Moriah Diedrich is a demand generation specialist at Advicent, the financial planning technology provider of choice for nearly 100,000 financial professionals.
Within the next 30 to 40 years, an expected $30 trillion in assets will be passed down from Baby Boomers to their heirs in what is being called the “great wealth transfer”. According to a report from the Williams Group Wealth Consultancy, 70 percent of these wealthy families will lose their wealth by the second generation and an astonishing 90 percent by the third generation. So, what can financial advisors do to ensure they can secure the inheritors’ business and help them retain that wealth moving forward?
Start the wealth discussion
Many inheritors lose their money quickly because they were never prepared to properly manage it. Financial advisors can help Baby Boomers by encouraging them to start early conversations around financial security and the importance of financial planning with their children and heirs. These discussions are a great way to not only begin educating the next generation but also to help the family establish how the money should be managed once it is passed down. Additionally, these conversations can shed light on the family’s beliefs and values, which can take the client-advisor relationship to a stronger level.
Prepare for the next generation’s needs
Many advisors are not yet prepared to meet the needs and expectations of the next generation, which results in losing the heirs’ business after they receive an inheritance. Business models and firms should adjust to meet these new expectations, including creating client experiences founded in transparency and control. Tools like the NaviPlan® client portal are built to allow clients to easily access, monitor, and evaluate plan progress and adjustments. Clients are able to manipulate their personalized plans with the “explore your options” feature, giving them even more control over their financial futures.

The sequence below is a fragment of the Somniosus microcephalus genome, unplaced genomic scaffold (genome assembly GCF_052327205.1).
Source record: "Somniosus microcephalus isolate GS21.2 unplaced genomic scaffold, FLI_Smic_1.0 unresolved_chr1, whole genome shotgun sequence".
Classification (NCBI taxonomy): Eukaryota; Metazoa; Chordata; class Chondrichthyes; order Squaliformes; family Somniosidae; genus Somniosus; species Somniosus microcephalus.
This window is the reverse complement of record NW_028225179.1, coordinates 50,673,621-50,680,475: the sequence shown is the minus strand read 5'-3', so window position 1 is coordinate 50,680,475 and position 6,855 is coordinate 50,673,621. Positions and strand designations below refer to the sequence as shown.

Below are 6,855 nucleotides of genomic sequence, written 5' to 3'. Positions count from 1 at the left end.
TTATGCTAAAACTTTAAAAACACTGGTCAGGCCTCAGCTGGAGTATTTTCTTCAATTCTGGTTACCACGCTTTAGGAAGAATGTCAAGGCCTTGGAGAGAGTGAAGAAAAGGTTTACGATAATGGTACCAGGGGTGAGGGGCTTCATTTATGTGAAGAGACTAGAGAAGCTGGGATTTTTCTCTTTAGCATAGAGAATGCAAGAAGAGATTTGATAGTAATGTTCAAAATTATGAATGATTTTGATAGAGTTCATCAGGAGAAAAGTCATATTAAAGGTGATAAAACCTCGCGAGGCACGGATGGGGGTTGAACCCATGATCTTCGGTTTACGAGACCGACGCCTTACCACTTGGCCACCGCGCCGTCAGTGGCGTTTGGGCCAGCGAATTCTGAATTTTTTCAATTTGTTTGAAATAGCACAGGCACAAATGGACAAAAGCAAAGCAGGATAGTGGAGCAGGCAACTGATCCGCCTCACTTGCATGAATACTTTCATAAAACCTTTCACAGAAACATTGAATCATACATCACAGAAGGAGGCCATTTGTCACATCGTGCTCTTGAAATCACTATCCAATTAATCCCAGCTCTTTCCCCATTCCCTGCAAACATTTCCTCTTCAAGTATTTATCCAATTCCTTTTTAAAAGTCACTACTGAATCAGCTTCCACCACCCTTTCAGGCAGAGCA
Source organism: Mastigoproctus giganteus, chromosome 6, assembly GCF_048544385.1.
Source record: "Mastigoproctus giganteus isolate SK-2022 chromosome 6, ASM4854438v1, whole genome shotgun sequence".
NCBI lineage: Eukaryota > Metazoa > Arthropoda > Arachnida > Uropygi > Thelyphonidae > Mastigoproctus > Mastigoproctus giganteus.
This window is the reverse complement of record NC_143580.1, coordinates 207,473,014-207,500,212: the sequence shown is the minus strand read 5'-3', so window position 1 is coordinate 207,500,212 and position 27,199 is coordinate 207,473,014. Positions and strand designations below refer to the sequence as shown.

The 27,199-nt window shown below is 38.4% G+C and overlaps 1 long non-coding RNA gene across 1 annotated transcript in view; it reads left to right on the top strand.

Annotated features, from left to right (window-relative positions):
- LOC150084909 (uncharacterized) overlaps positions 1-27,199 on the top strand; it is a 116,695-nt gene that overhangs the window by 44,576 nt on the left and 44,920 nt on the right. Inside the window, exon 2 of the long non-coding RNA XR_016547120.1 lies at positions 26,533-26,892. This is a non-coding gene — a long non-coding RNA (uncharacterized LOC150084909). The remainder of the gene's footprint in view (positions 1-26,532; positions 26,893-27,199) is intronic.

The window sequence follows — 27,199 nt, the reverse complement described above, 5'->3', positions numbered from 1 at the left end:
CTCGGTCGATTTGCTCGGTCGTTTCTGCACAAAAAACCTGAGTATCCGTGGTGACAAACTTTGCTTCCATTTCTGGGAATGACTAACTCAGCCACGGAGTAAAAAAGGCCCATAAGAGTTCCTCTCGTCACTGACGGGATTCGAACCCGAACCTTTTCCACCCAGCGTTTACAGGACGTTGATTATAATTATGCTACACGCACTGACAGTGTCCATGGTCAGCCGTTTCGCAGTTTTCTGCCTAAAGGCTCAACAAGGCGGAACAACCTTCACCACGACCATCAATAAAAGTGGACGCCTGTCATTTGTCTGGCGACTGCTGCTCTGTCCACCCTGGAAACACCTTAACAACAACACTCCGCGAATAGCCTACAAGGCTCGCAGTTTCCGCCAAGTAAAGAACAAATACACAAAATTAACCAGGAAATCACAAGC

Reconsider your offerings
When considering how to secure heirs as clients before they receive their inheritance, it is important to look at current offerings and identify any missing pieces. It is likely that heirs currently need advisors who can help with their insurance, cash management, and debt management needs. By providing these products and services, you can capture their business now, build a relationship, and be in a more likely position to continue managing their wealth once they receive an inheritance. Further, firms should consider their ability to provide family estate planning. Advisors who are well-informed of the family’s entire situation can offer better advice and more holistic financial plans, making it easier to retain these clients.
For unprepared families, the great wealth transfer may not be as promising as it was previously thought to be, but preparation on part of Baby Boomers, inheritors, and advisors can make all the difference in proper wealth management. Advisors who manage their own expectations, help initiate family wealth discussions, and ensure their practice is ready to meet the needs of the next generation will find the most success during the great generational wealth transfer.
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